Lemongrass is a tropical plant native to southern Asian countries, such as India, China, Vietnam, and Thailand. It has a strong citrus flavor and has been used for both its medicinal properties and culinary purposes for centuries. With a little planning, you'll find that growing lemongrass is surprisingly easy in your vegetable garden! To help you grow successfully, here is the ultimate lemongrass plant growing guide.
How To Grow And Plant Lemongrass
Lemongrass grows best in moderate to tropical climate zones and will come back perennially. It can be grown in colder climates, but it will die each winter. They require full, direct sunlight - the hotter, the better. Many gardeners choose to overwinter lemongrass indoors in its dormant state. They will plant their lemongrass in pots, and it can be brought inside and placed in a sunny spot during the winter.
While you can grow lemongrass from seed, we don't recommend this method. You will be far more successful by either buying start plants or propagating them from shoots.
Lemongrass is a pretty easy-going tropical plant, but it thrives in full sun. They are perfect for zones 9-10 as perennial.
Temperature And Humidity
Lemongrass is a tropical plant, so it loves warm and humid conditions. You can mist the plant frequently with a spray bottle to mimic the optimal condition.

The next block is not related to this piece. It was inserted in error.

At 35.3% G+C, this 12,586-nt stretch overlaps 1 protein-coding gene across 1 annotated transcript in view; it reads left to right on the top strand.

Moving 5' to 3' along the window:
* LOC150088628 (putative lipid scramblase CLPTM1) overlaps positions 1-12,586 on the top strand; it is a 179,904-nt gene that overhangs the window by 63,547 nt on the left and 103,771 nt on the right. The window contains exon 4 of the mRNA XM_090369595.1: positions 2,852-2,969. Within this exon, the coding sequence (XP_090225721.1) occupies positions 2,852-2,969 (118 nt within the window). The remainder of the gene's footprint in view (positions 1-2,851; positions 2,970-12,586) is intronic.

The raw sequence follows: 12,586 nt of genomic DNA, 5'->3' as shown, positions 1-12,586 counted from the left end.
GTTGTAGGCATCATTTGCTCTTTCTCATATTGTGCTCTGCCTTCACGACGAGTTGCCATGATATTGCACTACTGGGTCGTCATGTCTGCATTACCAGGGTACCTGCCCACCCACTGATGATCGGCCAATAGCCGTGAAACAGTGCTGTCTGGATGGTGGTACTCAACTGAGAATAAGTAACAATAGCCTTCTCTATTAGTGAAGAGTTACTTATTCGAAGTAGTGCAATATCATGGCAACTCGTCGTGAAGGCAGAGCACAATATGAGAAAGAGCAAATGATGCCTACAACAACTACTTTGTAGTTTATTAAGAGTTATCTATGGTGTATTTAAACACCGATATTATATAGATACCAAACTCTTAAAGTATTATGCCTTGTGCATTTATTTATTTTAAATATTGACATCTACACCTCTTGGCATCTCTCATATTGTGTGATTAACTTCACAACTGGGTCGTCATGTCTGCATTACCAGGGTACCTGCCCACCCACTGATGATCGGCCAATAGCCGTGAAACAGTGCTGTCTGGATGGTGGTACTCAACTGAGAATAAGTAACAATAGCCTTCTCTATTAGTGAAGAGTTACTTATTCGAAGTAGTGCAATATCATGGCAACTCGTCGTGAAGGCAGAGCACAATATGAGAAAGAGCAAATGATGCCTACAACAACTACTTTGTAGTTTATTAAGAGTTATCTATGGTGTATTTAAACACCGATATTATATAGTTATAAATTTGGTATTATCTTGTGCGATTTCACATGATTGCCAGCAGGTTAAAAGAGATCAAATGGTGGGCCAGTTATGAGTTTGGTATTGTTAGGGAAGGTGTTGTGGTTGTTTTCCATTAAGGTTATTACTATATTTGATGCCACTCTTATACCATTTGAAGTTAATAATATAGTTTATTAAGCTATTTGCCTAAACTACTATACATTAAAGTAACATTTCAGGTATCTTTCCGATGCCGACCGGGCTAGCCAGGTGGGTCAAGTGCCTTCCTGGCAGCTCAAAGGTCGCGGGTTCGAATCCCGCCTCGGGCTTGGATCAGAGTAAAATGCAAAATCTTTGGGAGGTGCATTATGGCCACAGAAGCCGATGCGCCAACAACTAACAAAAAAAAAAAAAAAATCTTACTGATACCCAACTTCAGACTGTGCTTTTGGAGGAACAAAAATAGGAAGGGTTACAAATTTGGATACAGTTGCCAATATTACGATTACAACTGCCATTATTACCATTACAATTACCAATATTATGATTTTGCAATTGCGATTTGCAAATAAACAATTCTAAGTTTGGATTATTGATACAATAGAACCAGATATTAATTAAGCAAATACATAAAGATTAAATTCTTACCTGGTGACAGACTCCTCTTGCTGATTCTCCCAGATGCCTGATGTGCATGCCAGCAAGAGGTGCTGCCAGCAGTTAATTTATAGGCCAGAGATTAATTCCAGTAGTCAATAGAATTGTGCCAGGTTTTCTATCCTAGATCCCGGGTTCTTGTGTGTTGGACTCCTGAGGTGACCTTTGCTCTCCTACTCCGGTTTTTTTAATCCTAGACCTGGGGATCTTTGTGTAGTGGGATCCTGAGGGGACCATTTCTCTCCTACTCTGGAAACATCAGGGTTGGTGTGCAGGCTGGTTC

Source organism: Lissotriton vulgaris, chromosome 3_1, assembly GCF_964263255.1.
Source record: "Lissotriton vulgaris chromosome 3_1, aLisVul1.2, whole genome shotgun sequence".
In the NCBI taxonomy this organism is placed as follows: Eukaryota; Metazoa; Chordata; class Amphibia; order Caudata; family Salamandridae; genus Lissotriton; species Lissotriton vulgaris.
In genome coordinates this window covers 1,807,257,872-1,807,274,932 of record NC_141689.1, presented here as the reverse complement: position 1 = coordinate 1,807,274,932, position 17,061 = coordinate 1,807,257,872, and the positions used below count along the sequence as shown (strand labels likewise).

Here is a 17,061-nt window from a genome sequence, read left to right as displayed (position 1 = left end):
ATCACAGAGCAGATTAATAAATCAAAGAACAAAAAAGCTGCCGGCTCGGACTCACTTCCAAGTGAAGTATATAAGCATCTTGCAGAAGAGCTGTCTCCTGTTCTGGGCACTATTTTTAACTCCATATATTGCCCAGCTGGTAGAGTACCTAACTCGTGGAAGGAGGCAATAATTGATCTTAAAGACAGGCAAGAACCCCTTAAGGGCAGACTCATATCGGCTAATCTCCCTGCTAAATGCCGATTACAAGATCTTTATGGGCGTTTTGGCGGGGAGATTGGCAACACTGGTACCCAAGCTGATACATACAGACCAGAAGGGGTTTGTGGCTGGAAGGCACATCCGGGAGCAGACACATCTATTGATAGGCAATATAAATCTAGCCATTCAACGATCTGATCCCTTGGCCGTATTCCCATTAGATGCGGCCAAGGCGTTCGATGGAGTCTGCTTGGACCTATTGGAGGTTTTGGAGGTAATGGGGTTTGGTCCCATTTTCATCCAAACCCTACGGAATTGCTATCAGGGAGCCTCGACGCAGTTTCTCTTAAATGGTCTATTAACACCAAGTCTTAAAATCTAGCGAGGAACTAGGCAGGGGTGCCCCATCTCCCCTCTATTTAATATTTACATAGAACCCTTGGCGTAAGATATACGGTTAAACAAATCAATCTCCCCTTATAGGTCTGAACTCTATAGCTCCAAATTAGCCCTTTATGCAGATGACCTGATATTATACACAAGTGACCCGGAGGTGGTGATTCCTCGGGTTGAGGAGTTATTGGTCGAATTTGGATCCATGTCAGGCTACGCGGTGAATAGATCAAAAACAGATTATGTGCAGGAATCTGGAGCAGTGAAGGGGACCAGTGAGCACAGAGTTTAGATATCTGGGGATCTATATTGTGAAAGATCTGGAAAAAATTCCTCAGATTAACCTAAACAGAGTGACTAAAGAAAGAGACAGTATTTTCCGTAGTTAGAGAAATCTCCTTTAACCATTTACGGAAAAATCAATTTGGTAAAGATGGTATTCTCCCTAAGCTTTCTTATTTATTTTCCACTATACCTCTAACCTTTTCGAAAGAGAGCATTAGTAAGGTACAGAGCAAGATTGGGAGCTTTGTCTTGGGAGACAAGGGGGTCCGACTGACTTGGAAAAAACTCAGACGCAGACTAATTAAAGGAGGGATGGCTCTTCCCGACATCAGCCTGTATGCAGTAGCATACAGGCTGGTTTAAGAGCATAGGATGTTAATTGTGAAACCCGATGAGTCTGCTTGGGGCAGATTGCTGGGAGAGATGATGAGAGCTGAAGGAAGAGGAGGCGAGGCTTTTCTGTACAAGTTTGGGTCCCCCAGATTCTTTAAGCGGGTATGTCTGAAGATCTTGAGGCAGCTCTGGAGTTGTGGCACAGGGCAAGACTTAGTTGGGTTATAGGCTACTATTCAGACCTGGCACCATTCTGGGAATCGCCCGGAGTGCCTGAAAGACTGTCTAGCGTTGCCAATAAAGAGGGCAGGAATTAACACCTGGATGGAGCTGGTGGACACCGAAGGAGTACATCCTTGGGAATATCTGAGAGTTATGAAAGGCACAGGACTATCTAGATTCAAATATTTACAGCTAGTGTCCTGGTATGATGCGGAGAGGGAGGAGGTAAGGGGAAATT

Soil And Water Requirements
Lemongrass needs rich, loamy, well-draining soil, and a high organic content is preferred, so mix in compost or other organic matter to your soil. Aim for a pH of 6.5 to 7.0. It also requires a great deal of water, so be sure to keep the soil moist when rainfall becomes sparse.
Like other grass plants, lemongrass needs nitrogen-rich fertilizer for the best result. You can use slow-release fertilizer or water-soluble fertilizer weekly during the growing season.
Lemongrass plants grow in dense clumps that can reach 6 feet in diameter. The leaves are coarse and have finely serrated edges, which are rough enough to cut skin. They are 3 feet long, and 1 inch wide and gracefully droop at the ends. They aren't typically considered as attractive as other ornamental grasses, but lemongrass is more of a tropical herb than an ornamental grass anyways. A lemongrass plant will grow slowly until the heat and humidity of summer set in. Then, it will dramatically increase in size.
Lemongrass naturally repels many insects, and it just so happens to have no pest concerns in North America. If you bring it indoors, you might occasionally have an issue with spider mites.
Propagating Lemongrass Shoots
If you have an Asian grocery store nearby, you can purchase a lemongrass stalk there to propagate into a rooted plant.
- Go to the produce section and select the lemongrass stalks with the most root base still attached.
- Place the lemongrass stalks in a glass of water set in a sunny window. Change the water daily, and you will see root growth after about three weeks.
Transplanting Lemongrass Outdoors